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Rediff.com  » Business » Deposit rates to go up from Aug-Sep

Deposit rates to go up from Aug-Sep

Last updated on: July 28, 2010 16:31 IST

SBIA day after the Reserve Bank of India hiked its policy rates to control inflation, country's largest lender, State Bank of India said on Wednesday deposit rates in the industry are likely to climb up as early as next month.

"There is an upward bias on the deposit rates. (Rates should move up) by August-September by atleast 0.25 per cent," SBI chairman, O P Bhatt told reporters in Mumbai on the sidelines of an event.

On Tuesday, the RBI hiked its reverse repo rate, at which it absorbs excess liquidity from the system, by a larger-than-expected 0.5 per cent to 4.5 per cent and repo rate, at which it lends to banks, by 0.25 per cent to 5.75 per cent.

Bhatt, however, ruled out any impact on SBI's margins owing to the likely jump in the deposit rates, as loan growth is also likely to pick up in the days ahead on the back of recovery in the economy, which would help the lender maintain its margins.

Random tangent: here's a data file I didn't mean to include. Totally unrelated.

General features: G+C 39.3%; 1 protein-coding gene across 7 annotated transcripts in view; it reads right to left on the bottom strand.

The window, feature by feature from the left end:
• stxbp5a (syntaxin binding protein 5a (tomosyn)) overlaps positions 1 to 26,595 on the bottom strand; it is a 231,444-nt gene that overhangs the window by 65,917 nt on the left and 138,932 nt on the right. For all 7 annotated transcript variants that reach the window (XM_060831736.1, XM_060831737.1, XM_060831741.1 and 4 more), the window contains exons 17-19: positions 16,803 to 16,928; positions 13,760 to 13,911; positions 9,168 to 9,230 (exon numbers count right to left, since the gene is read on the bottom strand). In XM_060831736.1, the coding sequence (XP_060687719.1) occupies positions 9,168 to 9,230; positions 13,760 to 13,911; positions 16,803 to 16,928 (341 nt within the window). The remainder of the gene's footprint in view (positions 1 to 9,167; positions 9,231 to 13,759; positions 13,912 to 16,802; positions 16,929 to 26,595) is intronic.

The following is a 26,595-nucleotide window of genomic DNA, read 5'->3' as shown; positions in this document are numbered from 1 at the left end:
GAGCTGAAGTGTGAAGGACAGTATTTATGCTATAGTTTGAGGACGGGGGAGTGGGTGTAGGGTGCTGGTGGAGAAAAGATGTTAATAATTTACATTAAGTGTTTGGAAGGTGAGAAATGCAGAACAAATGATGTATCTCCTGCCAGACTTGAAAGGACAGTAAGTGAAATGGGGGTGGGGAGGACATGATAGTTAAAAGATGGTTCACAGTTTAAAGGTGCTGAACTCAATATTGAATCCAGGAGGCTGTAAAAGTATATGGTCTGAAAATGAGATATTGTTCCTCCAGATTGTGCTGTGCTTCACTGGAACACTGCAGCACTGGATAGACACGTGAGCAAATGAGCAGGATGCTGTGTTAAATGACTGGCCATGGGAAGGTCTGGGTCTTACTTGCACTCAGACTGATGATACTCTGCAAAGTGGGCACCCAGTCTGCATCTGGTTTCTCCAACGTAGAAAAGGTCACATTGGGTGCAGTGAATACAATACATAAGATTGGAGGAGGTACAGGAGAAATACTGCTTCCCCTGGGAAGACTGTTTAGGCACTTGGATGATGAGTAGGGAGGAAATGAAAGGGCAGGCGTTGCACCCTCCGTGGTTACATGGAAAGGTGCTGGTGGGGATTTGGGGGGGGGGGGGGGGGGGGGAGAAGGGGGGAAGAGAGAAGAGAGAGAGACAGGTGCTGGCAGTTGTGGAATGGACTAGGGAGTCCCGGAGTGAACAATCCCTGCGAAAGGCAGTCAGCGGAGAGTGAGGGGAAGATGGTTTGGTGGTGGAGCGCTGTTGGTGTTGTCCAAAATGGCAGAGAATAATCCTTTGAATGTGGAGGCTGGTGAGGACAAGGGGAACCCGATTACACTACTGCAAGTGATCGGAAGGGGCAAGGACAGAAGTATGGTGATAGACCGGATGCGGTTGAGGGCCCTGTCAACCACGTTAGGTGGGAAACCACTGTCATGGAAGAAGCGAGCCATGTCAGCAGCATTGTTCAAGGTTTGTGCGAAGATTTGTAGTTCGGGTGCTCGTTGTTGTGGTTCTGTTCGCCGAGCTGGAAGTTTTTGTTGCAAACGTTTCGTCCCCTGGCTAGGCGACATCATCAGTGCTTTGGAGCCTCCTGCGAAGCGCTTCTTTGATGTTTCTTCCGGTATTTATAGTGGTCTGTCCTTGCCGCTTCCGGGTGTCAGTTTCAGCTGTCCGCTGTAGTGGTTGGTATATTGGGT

SBI has seen an increase in its non-performing assets especially from loans given to farmers, Bhatt said.

Talking to reporters on Tuesday after the credit policy announcement, Bhatt had said that 'by and large' interest rates are unlikely to go up in the second quarter.

Asked about the efforts to bail out the debt-ridden aviation industry, Bhatt said the bank is considering ways to give assistance to the airlines.

"Banks have been helping troubled industries from time to time," Bhatt said, without detailing further.

Earlier, speaking at the event, Bhatt said that SBI plans to open five more branches in UK over the next five months, as part of its efforts to make UK as the hub for European operations.

Last week, amid market turbulence and volatility, State Bank had raised $1 billion (about Rs 4,700 crore) through bonds from the US market, paving way for others to tap the market.

Bhatt said the bank would use this amount to lend to its corporate clients abroad, who are seeking foreign currency loans.

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